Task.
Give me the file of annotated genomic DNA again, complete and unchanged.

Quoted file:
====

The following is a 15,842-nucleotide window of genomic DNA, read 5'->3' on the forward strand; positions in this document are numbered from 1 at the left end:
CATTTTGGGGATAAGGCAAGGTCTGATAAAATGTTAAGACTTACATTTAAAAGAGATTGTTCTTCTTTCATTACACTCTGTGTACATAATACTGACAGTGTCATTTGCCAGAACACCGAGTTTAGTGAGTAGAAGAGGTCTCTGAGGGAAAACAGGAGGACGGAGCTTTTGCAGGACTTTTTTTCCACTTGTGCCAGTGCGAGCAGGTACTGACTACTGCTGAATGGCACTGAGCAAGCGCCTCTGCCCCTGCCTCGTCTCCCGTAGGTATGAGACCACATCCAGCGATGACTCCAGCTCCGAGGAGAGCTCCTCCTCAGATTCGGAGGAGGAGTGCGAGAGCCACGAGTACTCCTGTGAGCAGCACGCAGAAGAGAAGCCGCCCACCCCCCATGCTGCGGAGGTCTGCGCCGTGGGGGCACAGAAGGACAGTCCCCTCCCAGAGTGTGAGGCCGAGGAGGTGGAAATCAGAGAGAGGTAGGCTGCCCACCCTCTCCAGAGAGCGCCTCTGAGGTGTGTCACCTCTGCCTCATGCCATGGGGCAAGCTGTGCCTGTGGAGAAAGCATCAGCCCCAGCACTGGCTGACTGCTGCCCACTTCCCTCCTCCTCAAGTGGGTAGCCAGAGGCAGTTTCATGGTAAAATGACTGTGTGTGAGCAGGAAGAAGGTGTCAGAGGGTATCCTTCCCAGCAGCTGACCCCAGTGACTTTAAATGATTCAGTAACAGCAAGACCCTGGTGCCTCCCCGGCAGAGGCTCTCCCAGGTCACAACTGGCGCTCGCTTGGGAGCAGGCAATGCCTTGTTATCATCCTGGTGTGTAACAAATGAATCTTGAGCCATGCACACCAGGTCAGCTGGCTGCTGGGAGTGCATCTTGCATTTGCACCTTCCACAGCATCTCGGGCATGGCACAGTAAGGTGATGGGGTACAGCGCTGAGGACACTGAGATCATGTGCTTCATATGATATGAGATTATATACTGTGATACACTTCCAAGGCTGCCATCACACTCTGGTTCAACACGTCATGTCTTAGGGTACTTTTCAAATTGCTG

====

The following is a 15,842-nucleotide window of genomic DNA, read 5'->3' on the forward strand; positions in this document are numbered from 1 at the left end:
CATTTTGGGGATAAGGCAAGGTCTGATAAAATGTTAAGACTTACATTTAAAAGAGATTGTTCTTCTTTCATTACACTCTGTGTACATAATACTGACAGTGTCATTTGCCAGAACACCGAGTTTAGTGAGTAGAAGAGGTCTCTGAGGGAAAACAGGAGGACGGAGCTTTTGCAGGACTTTTTTTCCACTTGTGCCAGTGCGAGCAGGTACTGACTACTGCTGAATGGCACTGAGCAAGCGCCTCTGCCCCTGCCTCGTCTCCCGTAGGTATGAGACCACATCCAGCGATGACTCCAGCTCCGAGGAGAGCTCCTCCTCAGATTCGGAGGAGGAGTGCGAGAGCCACGAGTACTCCTGTGAGCAGCACGCAGAAGAGAAGCCGCCCACCCCCCATGCTGCGGAGGTCTGCGCCGTGGGGGCACAGAAGGACAGTCCCCTCCCAGAGTGTGAGGCCGAGGAGGTGGAAATCAGAGAGAGGTAGGCTGCCCACCCTCTCCAGAGAGCGCCTCTGAGGTGTGTCACCTCTGCCTCATGCCATGGGGCAAGCTGTGCCTGTGGAGAAAGCATCAGCCCCAGCACTGGCTGACTGCTGCCCACTTCCCTCCTCCTCAAGTGGGTAGCCAGAGGCAGTTTCATGGTAAAATGACTGTGTGTGAGCAGGAAGAAGGTGTCAGAGGGTATCCTTCCCAGCAGCTGACCCCAGTGACTTTAAATGATTCAGTAACAGCAAGACCCTGGTGCCTCCCCGGCAGAGGCTCTCCCAGGTCACAACTGGCGCTCGCTTGGGAGCAGGCAATGCCTTGTTATCATCCTGGTGTGTAACAAATGAATCTTGAGCCATGCACACCAGGTCAGCTGGCTGCTGGGAGTGCATCTTGCATTTGCACCTTCCACAGCATCTCGGGCATGGCACAGTAAGGTGATGGGGTACAGCGCTGAGGACACTGAGATCATGTGCTTCATATGATATGAGATTATATACTGTGATACACTTCCAAGGCTGCCATCACACTCTGGTTCAACACGTCATGTCTTAGGGTACTTTTCAAATTGCTG